|Publication number||US4742341 A|
|Application number||US 06/874,005|
|Publication date||May 3, 1988|
|Filing date||Jun 13, 1986|
|Priority date||Jun 14, 1985|
|Also published as||CA1272774A, CA1272774A1, EP0205225A2, EP0205225A3|
|Publication number||06874005, 874005, US 4742341 A, US 4742341A, US-A-4742341, US4742341 A, US4742341A|
|Inventors||Johannes H. L. Hogen Esch|
|Original Assignee||N.V. Nederlandsche Apparatenfabriek Nedap|
|Export Citation||BiBTeX, EndNote, RefMan|
|Patent Citations (1), Referenced by (14), Classifications (18), Legal Events (5)|
|External Links: USPTO, USPTO Assignment, Espacenet|
The present invention relates to an electromagnetic detection system comprising transmission means producing an electromagnetic interrogation field in at least one first detection zone; a plurality of responders having attachment means for attachment to articles to be protected, each including a resonant circuit and, if present in a detection zone, in response to the interrogation field, producing a signal; and first detection means adapted to detect a responder and, on detection of a responder, to produce a warning signal.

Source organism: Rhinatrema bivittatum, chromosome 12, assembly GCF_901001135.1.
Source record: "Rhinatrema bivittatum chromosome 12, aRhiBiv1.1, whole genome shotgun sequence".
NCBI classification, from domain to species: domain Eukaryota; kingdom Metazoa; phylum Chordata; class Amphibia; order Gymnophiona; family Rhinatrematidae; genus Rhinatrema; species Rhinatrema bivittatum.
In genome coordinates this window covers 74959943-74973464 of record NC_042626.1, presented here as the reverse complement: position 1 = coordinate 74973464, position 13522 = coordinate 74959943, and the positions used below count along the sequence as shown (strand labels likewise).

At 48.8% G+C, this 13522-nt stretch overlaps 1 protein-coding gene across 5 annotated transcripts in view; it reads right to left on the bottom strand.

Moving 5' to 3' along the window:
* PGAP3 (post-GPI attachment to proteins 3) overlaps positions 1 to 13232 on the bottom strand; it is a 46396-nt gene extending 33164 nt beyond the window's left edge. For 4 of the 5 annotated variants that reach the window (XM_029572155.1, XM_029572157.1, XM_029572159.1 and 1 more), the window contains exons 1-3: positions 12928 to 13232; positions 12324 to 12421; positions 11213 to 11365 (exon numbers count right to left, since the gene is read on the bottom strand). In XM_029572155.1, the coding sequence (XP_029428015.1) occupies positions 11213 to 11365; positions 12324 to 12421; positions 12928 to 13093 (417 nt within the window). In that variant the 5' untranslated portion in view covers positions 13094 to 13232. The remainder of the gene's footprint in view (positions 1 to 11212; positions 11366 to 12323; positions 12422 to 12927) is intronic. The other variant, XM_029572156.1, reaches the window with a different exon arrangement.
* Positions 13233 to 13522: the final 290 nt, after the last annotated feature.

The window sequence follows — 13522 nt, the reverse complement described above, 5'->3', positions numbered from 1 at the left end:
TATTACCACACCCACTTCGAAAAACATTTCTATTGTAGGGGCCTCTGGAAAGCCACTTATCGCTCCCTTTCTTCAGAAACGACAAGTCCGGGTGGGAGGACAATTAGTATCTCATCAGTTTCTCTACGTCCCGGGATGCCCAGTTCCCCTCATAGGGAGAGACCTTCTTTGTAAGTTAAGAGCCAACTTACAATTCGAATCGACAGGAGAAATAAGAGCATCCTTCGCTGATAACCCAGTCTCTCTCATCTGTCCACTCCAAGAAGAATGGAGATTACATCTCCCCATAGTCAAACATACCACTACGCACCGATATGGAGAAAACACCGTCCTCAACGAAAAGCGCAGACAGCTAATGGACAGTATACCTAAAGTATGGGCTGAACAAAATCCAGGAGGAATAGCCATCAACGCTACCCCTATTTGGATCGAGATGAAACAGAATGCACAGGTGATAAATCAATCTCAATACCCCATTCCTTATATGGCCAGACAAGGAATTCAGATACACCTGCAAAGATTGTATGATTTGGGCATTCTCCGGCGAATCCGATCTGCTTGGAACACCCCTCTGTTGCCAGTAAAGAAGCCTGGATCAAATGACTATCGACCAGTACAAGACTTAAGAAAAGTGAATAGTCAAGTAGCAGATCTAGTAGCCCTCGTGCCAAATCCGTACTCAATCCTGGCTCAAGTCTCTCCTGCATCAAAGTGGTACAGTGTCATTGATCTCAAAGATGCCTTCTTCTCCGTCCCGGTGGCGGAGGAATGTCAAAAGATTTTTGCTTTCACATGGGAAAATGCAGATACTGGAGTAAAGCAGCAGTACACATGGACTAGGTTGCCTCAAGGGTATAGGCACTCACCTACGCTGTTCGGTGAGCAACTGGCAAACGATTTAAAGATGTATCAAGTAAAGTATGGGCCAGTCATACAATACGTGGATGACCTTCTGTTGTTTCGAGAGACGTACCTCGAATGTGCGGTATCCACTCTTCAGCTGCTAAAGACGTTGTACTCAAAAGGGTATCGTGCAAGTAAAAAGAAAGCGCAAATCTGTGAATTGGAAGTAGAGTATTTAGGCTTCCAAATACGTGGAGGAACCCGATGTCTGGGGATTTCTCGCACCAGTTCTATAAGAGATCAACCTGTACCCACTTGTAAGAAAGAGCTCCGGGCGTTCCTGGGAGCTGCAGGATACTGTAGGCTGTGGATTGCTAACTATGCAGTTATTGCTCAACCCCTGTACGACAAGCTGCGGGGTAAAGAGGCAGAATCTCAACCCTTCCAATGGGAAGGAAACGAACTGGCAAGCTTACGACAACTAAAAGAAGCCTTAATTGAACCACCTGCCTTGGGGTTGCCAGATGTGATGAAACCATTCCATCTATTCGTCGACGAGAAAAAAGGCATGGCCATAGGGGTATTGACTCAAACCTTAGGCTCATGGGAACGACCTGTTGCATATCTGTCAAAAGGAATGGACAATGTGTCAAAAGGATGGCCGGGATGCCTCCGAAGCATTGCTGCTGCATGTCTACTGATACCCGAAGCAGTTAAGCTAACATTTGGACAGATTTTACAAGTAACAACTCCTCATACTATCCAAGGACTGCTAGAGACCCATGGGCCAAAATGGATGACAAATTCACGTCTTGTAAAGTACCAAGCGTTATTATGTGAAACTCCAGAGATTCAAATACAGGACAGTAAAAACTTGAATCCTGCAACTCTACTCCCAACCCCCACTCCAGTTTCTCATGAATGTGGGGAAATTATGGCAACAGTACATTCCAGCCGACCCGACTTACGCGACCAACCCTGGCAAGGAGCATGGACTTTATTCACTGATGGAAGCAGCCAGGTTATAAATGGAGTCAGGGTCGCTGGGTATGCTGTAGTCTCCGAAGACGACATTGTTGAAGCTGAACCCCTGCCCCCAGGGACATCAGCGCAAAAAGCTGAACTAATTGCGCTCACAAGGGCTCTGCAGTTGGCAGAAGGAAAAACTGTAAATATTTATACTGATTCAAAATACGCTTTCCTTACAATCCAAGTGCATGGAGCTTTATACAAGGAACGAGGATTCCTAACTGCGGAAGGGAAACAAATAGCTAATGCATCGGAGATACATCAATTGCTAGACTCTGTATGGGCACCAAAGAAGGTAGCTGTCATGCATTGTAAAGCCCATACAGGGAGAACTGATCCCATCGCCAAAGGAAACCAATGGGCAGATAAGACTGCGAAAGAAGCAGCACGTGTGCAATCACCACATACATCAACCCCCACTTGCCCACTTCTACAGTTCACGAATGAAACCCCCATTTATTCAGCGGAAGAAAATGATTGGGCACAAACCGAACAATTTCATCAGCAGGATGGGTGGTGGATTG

Similar detection systems are already known in many embodiments and are mostly used to prevent shop-lifting. The goods to be protected are then each provided with a responder, which is difficult to remove without special tools. When a protected article is purchased, the responder is removed at the cash-desk or deactivated in another manner. At the exit of the shop, the transmission means create interrogation zones which have to be passed for the customer to be able to leave the shop. If an article still carrying a responder is passed through an interrogation zone, this will be detected by the detection means and a warning signal is produced.